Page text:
If oil stays at its current price through this year, Russia's gross domestic product will likely shrink more than 6.5 percent, but Russian oil companies will continue to make a profit at even lower prices, analysts at the Gaidar Economic Forum said Thursday.
Oil prices climbed to $48.62 per barrel for global benchmark Brent on Thursday, slightly up from the six-year low of $45 per barrel touched at the beginning of the week.
But even an average price of $50 per barrel of Urals — Russia's oil brand, which trades slightly below Brent — would mean that the country's gross domestic product this year will contract by 6.5 percent, inflation will soar to 13 percent, and net capital outflow will amount to $135 billion, according to an outlook by Higher School of Economic's Center for Development presented at the Gaidar Forum organized by the Russian Presidential Academy of National Economy and Public Administration.
Daria Isakova, chief economist at the Otkritie Capital investment group, said at the conference that she expected prices to return to $50 per barrel only by the end of the year and to $60 per barrel in 2016.
Even if oil drops to $30 a barrel, however, Russian oil producers will continue to break even because the export duty is designed to sweep most of the revenues above that level into state coffers, said Vladimir Drebentsov, vice president of British Petroleum Russia.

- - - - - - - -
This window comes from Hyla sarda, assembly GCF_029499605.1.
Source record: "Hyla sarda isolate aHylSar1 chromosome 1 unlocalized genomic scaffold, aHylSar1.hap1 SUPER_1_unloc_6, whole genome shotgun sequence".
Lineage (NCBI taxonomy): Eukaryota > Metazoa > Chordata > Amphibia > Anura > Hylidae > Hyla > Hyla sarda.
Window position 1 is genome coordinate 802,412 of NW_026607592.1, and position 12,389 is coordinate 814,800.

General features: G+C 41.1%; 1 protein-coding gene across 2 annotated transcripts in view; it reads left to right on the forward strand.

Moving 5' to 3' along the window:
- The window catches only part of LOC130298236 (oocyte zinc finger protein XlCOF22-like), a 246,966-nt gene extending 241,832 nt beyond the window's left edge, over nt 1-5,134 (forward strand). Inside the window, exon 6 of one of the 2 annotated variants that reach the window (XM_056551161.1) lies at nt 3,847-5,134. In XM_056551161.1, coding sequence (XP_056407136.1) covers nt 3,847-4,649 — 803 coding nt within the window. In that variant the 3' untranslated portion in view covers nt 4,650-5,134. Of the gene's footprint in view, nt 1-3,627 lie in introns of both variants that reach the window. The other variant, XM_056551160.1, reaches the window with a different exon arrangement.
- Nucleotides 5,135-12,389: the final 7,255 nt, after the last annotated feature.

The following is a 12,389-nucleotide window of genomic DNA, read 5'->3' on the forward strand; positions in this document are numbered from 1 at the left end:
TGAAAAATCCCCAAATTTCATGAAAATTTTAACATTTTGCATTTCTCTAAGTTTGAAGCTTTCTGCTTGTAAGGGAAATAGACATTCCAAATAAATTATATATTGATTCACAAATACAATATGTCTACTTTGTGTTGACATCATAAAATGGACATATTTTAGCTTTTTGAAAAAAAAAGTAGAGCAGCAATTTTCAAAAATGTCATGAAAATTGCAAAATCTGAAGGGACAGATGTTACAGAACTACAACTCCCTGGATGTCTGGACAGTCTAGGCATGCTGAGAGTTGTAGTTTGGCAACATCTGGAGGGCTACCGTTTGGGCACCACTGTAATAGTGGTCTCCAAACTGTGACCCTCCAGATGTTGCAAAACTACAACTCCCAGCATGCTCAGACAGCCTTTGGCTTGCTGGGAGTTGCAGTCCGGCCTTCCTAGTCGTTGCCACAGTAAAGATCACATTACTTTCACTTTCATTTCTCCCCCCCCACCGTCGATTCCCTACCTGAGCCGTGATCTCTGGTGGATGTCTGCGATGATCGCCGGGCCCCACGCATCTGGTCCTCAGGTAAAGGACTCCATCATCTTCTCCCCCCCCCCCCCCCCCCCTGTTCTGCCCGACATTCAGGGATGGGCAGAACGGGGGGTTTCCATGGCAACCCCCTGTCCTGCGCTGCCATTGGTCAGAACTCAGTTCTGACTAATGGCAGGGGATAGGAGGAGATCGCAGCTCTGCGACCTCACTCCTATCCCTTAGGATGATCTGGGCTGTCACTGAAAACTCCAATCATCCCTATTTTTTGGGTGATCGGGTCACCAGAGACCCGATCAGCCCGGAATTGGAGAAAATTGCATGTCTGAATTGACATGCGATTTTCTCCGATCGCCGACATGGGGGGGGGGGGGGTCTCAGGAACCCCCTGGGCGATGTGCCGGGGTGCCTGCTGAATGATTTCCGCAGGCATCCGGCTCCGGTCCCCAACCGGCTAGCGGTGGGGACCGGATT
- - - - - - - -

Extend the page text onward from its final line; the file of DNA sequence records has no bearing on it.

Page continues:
Low oil prices, however, could endanger new production and extraction of hard-to-reach reserves if companies are unable to find ways to cut costs amid Western sanctions over Moscow's role in the Ukraine crisis.
"Everyone will strive to decrease their costs, which will be more difficult to achieve now when Western sanctions have limited the access to advanced and efficient technology," Drebentsov said.
For some, oil's precipitous drop and the subsequent predictions of economic doom evoked memories of the collapse of the Soviet Union, triggered by a sharp oil price decline 30 years ago.
In 1985 oil prices fell by more than 65 percent after Saudi Arabia and other nations within the Organization of the Petroleum Exporting Countries (OPEC), of which Russia is not a member, increased production in an effort to bring the price down and gain greater market share. Six years later, the Soviet Union, as heavily dependent on oil revenues as Russia is today, ceased to exist.
"The question of an [oil] price war is in the air," Leonid Grigoriyev, chief aid to the head of the Analytical Center for the Russian Government, said when asked whether the current situation resembles one before the collapse of the Soviet Union.
But current situation is much different from that of 30 years ago, he said.
"The economies of Arab countries are much more dependent on oil prices than they were before. … Already at prices $30 to $40 per barrel, they will experience serious difficulties," Grigoriyev said.
The consequences for Russia's budget, though, are also serious. If prices of $50 per barrel hold, Russia will lose 3 trillion rubles ($46 billion) in revenues this year, Finance Ministry Anton Siluanov said at the forum yesterday. This is a fifth of the whole federal budget which is planned for this year at just over 15 trillion rubles ($230 billion).
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